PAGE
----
Profiles of Valor: Four Medal of Honor Recipients Added to the Ranks
“For conspicuous gallantry and intrepidity at the risk of his life above and beyond the call of duty…”
Hershel “Woody” Williams was the last World War II Medal of Honor recipient. His passing reduced the list of living recipients to 63.
This week, that list was expanded by three Army recipients, and the full list of recipients was expanded by four, including one posthumous award. Each of these Vietnam veterans demonstrated “conspicuous gallantry and intrepidity at the risk of his life above and beyond the call of duty…”
The three living recipients are U.S. Army Specialist Five Dwight W. Birdwell, former U.S. Army Specialist Five Dennis M. Fujii, and retired Major John J. Duffy. And it is with gratitude that we note the posthumous addition of Staff Sergeant Edward N. Kaneshiro.
Specialist Birdwell, a member of the Cherokee Nation and Oklahoma lawyer, was recognized for his actions on 31 January, 1968, to prevent an enemy assault and evacuate wounded from Tan Son Nhut Airbase near Saigon — despite his own severe injuries. It was the opening battle of the Tet Offensive. He earned two Silver Stars, a Bronze Star for meritorious service, and two Purple Hearts. You can read his full citation here.
Specialist Fujii is a native of Hawaii who enlisted in 1968. He was recognized for his actions on 18-22 February, 1971, during his second Vietnam tour as a “dust off” medivac UH-1 crew. An inductee in the Army Aviation Museum’s Hall of Fame at Fort Rucker, Alabama, Fujii earned the Distinguished Service Cross, two Purple Heart medals, and one Silver Star. According to his full citation: “On the night of Feb. 19 … for a period of over 17 consecutive hours, Fujii repeatedly exposed himself to hostile fire as he left the security of his entrenchment to better observe enemy troop positions and to direct air strikes against them. … Though wounded and severely fatigued by Feb. 20, the specialist bore the responsibility for the protection and defense of the friendly encampment until an American helicopter could land and attempt to airlift him from the area. … The exhausted Fujii remained at the allied camp for two more days until yet another helicopter could return him to Phau Bai for medical assistance on Feb. 22.”
Major Duffy served four combat tours with several special operations groups, including the 5th Special Forces Group. He is the founder of an investment firm and noted author of military poetry. Duffy is the recipient of 64 awards and decorations, including 29 for valor, among them the Distinguished Service Cross, the Soldier’s Medal, four Bronze Stars with “Valor” device, eight Purple Hearts, seven Air Medals (six with “Valor” device), three Army Commendation Medals with “Valor” device, the Cross of Gallantry with Palm (Vietnam’s highest award for valor), two Crosses of Gallantry with Silver Stars, one Presidential Unit Citation (Naval), three Presidential Unit Citations (Army), the Vietnam Cross of Gallantry w/Palm (Unit), the Vietnam Valorous Service Medal (Unit), the Combat Infantry Badge, Master Parachutist Wings, plus numerous other awards for service and merit.
He was awarded the Medal of Honor for his actions as the Senior Advisor to the 11th Airborne Battalion, 2d Brigade, Airborne Division, Army of the Republic of Vietnam, during the 14th and 15th of April, 1972. You can read his full citation here.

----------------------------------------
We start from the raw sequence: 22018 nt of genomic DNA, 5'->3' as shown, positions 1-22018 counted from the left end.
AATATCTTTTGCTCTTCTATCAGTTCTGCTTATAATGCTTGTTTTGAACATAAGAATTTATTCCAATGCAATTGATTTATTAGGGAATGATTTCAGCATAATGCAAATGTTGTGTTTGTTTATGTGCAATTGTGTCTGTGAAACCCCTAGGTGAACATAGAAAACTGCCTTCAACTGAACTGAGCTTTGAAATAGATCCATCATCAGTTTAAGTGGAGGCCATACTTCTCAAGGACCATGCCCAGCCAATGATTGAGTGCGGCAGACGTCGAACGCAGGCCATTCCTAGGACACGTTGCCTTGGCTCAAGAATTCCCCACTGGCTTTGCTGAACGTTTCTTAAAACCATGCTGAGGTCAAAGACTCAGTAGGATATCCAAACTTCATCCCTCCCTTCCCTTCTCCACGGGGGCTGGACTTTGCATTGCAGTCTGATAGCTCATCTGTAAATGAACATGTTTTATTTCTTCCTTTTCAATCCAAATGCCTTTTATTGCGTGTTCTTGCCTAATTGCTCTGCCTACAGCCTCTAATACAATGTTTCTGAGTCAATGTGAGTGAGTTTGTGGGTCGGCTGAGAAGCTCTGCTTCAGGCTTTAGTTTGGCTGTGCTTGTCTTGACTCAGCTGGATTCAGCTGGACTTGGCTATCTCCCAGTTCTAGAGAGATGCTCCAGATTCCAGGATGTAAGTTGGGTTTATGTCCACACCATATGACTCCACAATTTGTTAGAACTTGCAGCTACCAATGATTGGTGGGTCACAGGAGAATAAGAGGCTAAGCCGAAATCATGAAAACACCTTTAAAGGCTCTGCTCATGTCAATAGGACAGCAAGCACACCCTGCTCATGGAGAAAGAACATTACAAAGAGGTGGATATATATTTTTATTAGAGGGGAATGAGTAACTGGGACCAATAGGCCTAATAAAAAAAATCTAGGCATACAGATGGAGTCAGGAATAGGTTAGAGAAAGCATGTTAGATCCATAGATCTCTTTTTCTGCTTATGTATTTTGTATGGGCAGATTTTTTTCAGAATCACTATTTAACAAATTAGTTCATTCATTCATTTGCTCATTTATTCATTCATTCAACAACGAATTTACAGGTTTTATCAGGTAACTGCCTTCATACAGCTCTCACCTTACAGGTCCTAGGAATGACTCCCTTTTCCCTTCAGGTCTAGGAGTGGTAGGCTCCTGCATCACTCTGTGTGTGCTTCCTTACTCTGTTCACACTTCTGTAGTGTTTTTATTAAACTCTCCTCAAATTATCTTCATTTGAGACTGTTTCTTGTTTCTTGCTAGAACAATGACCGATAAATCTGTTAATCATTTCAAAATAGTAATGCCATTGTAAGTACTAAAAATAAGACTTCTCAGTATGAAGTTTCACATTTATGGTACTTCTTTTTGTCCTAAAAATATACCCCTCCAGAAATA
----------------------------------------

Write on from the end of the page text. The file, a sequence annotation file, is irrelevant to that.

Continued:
And finally, Sergeant Kaneshiro was another Hawaiian who enlisted in the Army. He is posthumously recognized for his actions in December 1966, when his unit came under heavy fire from North Vietnamese regulars. Kaneshiro crawled toward the enemy and, using grenades and his M16 rifle, was able to hold off the enemy, saving the lives of his fellow soldiers. He was later killed in action in March 1967. You can read his full citation here.
Some may ask why these men are only now being recognized almost 50 years after the fall of Saigon.
There are several reasons involving documentation of actions and the lengthy nomination process, but more than any other reason, it is that recipients are universally humble warriors. They embody the traits common to all recipients: Courage, Sacrifice, Patriotism, Citizenship, Integrity, and Commitment.
Because of their humility, these late awards are often the result of someone else who knows their stories and who can advocate on their behalf. That often involves the upgrade of a previous military award for valor to the Medal of Honor. In fact, the National Medal of Honor Heritage Center is actively involved in advocating for such upgrades, including most recently on behalf of an Army Cobra pilot, Capt. Larry Taylor. He flew more than 2,700 missions, including 1,200 combat missions; was engaged by enemy fire 340 times; and was forced down five times. He was awarded 61 combat decorations, including the third-highest military award, the Silver Star.
Thank God for these men and their families!
(Visit the National Medal of Honor Heritage Center website.)
Semper Vigilans Fortis Paratus et Fidelis
Pro Deo et Libertate — 1776
Join us in prayer for our nation’s Military Patriots standing in harm’s way, for our First Responders, and for their families. Please lift up your Patriot team and our mission to support and defend our Republic’s Founding Principle of Liberty, in order to ignite the fires of freedom in the hearts and minds of our countrymen. Thank you for supporting our nation’s premier online journal of Liberty.
The Patriot Post and our Patriot Foundation Trust are proud sponsors of the National Medal of Honor Heritage Center, the Congressional Medal of Honor Society, Folds of Honor, Honoring the Sacrifice, Warrior Freedom Service Dogs, Officer Christian Fellowship, the Air University Foundation, the Naval War College Foundation, and the Naval Aviation Museum Foundation.
Start a conversation using these share links: